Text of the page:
There's an issue with Television, and that was defined from the moment they set foot in CBGB. For years, rock pundits and fans have labeled them as punk, but there's something about this band that has made their musical legacy so enduring, and it's precisely the fact that they're not a punk band entirely. Television is a band that unconsciously shares a spectacular quality with one of its greatest influences, the 13th Floor Elevators. Like the performers of "You're Gonna Miss Me," Television is one of those few bands that lived in a future still unknown to the world, even unknown to them. Like time travelers, they were capable of things that were not even contemplated in the musical imagination from the beginning to the mid-seventies, much less at the end of that torrid decade. Just as the 13th Floor Elevators made of music something acidic and capable of making you feel an inexplicable frenzy in the year 1965, years before Hendrix or Joplin even appeared on the scene, years before people could give a meaning to the word psychedelia, Television happened to create an unknown sound in their era. And the issue is not music related only, it gives me chills just to think that Richard Hell already had spiked hair and torn tight-fitting jean clothing in the early '70s, when bell-bottoms and exuberant shirts were popular. Malcolm McLaren, future manager of the Sex Pistols, has repeatedly admitted how shocking it was to see Hell dressed as if he lived a lustrum in the future and has even declared that he copied his look and transferred it to the already pre-planned Sex Pistols. It seems magical and crazy to think that in the era of the rise of Led Zeppelin, the greatest rock band in history, where the hangover of the sixties still had a visual impact on everyday fashion, full of velvet, suede, wool and denim, there was a young man living five years in the future.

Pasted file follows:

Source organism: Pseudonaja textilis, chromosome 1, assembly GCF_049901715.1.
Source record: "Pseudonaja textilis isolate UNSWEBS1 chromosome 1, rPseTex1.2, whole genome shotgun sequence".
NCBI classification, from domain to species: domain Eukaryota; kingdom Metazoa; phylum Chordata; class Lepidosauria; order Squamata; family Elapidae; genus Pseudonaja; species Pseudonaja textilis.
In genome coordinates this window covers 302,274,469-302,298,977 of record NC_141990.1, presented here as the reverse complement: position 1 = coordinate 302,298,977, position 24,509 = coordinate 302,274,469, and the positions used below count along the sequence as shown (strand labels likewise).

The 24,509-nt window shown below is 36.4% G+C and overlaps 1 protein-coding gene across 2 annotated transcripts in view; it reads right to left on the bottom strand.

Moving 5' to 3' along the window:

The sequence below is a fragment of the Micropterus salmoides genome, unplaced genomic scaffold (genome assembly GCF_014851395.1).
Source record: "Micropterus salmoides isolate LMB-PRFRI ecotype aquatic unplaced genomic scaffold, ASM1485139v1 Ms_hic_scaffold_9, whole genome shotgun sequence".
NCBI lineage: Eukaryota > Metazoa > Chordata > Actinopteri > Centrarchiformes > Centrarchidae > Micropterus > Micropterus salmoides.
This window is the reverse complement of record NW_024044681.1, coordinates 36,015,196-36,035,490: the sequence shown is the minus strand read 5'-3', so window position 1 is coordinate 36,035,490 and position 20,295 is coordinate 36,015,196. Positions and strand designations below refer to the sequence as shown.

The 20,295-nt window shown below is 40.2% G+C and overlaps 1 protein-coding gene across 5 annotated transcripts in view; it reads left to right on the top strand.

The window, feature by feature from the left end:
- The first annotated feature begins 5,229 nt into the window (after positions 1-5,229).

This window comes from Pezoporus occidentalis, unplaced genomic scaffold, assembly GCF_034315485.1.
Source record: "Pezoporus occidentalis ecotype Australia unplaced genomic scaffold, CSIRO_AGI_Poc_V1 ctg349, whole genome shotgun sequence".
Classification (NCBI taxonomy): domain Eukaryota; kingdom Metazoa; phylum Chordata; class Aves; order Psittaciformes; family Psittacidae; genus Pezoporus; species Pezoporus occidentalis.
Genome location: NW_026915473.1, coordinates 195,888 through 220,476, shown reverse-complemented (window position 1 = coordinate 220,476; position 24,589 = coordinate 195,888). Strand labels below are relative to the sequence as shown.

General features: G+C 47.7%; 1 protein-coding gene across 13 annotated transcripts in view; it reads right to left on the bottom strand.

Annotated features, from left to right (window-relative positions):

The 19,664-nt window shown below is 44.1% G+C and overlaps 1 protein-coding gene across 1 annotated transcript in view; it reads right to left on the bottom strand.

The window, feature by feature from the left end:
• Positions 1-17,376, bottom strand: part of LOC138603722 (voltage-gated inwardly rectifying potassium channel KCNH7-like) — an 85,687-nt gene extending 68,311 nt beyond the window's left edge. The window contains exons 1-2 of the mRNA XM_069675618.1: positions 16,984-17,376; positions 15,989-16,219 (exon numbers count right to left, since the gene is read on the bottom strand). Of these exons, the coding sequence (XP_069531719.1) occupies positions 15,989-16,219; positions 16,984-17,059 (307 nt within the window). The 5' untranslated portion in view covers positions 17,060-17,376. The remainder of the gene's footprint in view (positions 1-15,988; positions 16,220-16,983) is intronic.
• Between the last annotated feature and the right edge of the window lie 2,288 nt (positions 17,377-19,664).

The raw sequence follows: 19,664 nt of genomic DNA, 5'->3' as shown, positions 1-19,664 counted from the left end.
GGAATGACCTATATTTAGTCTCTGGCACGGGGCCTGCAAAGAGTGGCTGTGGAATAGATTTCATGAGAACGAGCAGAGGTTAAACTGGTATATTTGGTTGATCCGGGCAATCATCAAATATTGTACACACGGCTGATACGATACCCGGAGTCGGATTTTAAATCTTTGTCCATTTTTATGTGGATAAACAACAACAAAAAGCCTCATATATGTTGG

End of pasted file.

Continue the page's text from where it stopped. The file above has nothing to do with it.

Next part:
The minute Television set foot on CBGB they were branded for life with a tag that said PUNK in big, thick letters. The simple fact of going to the cradle of punk cataloged them as such, the boys had the eerie look, that something that made it seem like they were part of that space, but it clouded the view of their most essential quality, not only they were true originals and innovators, Television had an it factor that separated them from punk bands. They had a class that was all their own.